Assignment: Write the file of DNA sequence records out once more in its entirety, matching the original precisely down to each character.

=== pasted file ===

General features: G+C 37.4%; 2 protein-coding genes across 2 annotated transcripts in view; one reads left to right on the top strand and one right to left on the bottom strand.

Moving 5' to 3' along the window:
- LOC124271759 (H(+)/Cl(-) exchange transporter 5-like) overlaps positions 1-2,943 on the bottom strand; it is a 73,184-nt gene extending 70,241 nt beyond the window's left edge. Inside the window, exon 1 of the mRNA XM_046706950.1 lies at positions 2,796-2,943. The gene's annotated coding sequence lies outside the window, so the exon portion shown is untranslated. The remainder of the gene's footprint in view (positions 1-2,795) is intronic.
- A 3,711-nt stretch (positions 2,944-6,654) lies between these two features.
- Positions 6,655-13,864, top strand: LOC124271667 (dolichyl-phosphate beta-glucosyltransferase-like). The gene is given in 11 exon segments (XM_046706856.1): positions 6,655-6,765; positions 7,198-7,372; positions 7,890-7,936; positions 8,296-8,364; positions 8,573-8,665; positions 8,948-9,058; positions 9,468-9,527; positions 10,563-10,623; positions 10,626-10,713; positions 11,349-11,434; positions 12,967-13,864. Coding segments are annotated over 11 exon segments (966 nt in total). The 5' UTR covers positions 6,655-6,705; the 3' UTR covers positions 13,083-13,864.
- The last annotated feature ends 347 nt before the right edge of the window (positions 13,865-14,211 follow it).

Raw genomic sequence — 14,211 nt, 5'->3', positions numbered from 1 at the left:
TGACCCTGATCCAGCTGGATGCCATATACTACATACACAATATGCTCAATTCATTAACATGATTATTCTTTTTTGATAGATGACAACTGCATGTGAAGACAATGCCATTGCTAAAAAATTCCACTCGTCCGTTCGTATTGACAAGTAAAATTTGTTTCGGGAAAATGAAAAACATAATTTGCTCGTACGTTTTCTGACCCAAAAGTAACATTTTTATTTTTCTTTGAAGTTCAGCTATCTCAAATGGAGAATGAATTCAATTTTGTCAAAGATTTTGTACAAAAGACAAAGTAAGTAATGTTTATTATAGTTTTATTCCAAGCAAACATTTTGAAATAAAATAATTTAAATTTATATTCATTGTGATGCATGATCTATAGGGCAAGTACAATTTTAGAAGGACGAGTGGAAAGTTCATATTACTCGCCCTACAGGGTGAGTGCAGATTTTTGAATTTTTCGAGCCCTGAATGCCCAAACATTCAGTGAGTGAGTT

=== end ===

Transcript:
General features: G+C 37.4%; 2 protein-coding genes across 2 annotated transcripts in view; one reads left to right on the top strand and one right to left on the bottom strand.

Moving 5' to 3' along the window:
- LOC124271759 (H(+)/Cl(-) exchange transporter 5-like) overlaps positions 1-2,943 on the bottom strand; it is a 73,184-nt gene extending 70,241 nt beyond the window's left edge. Inside the window, exon 1 of the mRNA XM_046706950.1 lies at positions 2,796-2,943. The gene's annotated coding sequence lies outside the window, so the exon portion shown is untranslated. The remainder of the gene's footprint in view (positions 1-2,795) is intronic.
- A 3,711-nt stretch (positions 2,944-6,654) lies between these two features.
- Positions 6,655-13,864, top strand: LOC124271667 (dolichyl-phosphate beta-glucosyltransferase-like). The gene is given in 11 exon segments (XM_046706856.1): positions 6,655-6,765; positions 7,198-7,372; positions 7,890-7,936; positions 8,296-8,364; positions 8,573-8,665; positions 8,948-9,058; positions 9,468-9,527; positions 10,563-10,623; positions 10,626-10,713; positions 11,349-11,434; positions 12,967-13,864. Coding segments are annotated over 11 exon segments (966 nt in total). The 5' UTR covers positions 6,655-6,705; the 3' UTR covers positions 13,083-13,864.
- The last annotated feature ends 347 nt before the right edge of the window (positions 13,865-14,211 follow it).

Raw genomic sequence — 14,211 nt, 5'->3', positions numbered from 1 at the left:
TGACCCTGATCCAGCTGGATGCCATATACTACATACACAATATGCTCAATTCATTAACATGATTATTCTTTTTTGATAGATGACAACTGCATGTGAAGACAATGCCATTGCTAAAAAATTCCACTCGTCCGTTCGTATTGACAAGTAAAATTTGTTTCGGGAAAATGAAAAACATAATTTGCTCGTACGTTTTCTGACCCAAAAGTAACATTTTTATTTTTCTTTGAAGTTCAGCTATCTCAAATGGAGAATGAATTCAATTTTGTCAAAGATTTTGTACAAAAGACAAAGTAAGTAATGTTTATTATAGTTTTATTCCAAGCAAACATTTTGAAATAAAATAATTTAAATTTATATTCATTGTGATGCATGATCTATAGGGCAAGTACAATTTTAGAAGGACGAGTGGAAAGTTCATATTACTCGCCCTACAGGGTGAGTGCAGATTTTTGAATTTTTCGAGCCCTGAATGCCCAAACATTCAGTGAGTGAGTT